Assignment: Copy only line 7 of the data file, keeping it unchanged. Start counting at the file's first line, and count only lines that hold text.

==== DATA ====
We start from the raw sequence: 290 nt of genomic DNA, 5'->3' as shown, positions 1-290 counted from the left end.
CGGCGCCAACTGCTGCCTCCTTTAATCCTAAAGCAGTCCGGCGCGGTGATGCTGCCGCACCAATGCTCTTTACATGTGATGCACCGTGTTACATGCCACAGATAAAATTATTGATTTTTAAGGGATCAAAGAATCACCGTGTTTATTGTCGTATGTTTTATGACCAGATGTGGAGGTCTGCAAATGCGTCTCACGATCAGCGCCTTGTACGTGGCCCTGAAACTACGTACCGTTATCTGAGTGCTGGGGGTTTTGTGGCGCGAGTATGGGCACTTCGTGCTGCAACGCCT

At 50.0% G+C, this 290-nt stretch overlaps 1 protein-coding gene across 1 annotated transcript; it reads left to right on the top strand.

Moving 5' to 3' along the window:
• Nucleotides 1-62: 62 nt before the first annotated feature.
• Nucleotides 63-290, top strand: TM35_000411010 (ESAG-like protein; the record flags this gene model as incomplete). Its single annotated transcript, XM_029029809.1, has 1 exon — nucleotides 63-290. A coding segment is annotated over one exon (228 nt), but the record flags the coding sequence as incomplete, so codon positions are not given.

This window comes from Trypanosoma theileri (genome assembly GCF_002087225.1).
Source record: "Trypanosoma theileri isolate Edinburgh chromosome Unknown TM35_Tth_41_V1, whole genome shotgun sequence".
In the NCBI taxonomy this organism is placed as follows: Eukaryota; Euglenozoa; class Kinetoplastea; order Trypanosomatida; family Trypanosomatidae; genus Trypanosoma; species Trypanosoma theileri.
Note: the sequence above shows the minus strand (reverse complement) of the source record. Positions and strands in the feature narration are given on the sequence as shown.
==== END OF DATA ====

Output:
This window comes from Trypanosoma theileri (genome assembly GCF_002087225.1).